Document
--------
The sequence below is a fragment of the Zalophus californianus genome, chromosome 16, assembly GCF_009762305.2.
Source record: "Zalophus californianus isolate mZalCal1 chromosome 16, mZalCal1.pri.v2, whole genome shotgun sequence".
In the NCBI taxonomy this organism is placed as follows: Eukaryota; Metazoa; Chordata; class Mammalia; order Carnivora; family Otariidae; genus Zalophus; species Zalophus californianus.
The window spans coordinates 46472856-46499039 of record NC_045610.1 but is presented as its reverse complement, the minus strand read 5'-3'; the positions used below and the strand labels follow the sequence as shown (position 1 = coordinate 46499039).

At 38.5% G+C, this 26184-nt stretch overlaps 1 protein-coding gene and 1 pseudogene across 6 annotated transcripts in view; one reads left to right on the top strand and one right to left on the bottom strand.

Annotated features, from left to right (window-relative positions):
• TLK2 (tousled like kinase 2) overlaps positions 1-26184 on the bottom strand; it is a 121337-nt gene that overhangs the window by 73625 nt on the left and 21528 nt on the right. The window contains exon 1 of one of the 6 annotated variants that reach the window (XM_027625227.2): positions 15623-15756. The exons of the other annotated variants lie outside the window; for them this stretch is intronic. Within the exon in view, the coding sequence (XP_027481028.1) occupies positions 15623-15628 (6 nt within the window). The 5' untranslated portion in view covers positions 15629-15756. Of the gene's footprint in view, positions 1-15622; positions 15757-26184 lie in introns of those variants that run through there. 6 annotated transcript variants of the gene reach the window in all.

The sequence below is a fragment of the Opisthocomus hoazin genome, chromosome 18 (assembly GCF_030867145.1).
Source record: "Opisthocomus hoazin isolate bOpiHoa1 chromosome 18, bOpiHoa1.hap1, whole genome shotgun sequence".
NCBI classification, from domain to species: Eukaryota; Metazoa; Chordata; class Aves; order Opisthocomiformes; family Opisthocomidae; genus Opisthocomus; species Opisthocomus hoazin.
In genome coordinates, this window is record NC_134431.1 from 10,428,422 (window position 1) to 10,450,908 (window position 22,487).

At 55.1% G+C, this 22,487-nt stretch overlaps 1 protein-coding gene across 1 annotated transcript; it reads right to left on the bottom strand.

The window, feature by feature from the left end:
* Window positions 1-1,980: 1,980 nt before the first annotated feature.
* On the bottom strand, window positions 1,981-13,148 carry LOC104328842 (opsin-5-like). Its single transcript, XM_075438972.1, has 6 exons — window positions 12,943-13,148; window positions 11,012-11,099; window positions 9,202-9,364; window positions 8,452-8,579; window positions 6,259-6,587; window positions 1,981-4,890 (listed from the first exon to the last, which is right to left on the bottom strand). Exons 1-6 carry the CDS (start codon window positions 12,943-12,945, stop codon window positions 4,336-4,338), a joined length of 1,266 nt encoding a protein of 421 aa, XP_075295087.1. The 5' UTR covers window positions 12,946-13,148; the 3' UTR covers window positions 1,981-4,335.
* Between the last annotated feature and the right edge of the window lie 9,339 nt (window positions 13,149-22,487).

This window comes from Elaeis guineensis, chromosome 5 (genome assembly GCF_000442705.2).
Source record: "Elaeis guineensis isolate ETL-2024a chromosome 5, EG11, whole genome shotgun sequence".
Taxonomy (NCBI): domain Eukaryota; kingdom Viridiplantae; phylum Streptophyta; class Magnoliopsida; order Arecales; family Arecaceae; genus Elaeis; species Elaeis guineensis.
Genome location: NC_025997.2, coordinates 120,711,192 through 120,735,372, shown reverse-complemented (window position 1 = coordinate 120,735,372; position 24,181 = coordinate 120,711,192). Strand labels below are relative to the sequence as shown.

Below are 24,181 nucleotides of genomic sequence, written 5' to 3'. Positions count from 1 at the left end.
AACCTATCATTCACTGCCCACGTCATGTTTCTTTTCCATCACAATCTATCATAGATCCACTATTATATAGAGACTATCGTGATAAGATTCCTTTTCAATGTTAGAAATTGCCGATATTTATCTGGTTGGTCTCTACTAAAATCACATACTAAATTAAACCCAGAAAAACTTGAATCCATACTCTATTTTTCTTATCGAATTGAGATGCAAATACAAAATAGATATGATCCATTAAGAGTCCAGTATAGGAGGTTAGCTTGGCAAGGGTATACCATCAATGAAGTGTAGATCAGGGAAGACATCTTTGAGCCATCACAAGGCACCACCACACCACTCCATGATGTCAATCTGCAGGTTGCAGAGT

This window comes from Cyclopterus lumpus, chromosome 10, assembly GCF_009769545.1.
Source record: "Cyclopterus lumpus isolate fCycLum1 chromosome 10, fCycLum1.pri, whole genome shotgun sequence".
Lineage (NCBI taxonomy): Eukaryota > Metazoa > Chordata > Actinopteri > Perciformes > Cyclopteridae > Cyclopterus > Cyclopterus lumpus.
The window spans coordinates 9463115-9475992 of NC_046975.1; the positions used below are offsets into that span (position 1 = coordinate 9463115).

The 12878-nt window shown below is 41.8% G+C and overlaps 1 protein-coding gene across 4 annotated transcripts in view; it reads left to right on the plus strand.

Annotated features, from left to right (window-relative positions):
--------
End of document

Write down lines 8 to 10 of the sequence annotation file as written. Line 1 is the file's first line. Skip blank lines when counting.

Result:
The sequence below is a fragment of the Opisthocomus hoazin genome, chromosome 18 (assembly GCF_030867145.1).
Source record: "Opisthocomus hoazin isolate bOpiHoa1 chromosome 18, bOpiHoa1.hap1, whole genome shotgun sequence".
NCBI classification, from domain to species: Eukaryota; Metazoa; Chordata; class Aves; order Opisthocomiformes; family Opisthocomidae; genus Opisthocomus; species Opisthocomus hoazin.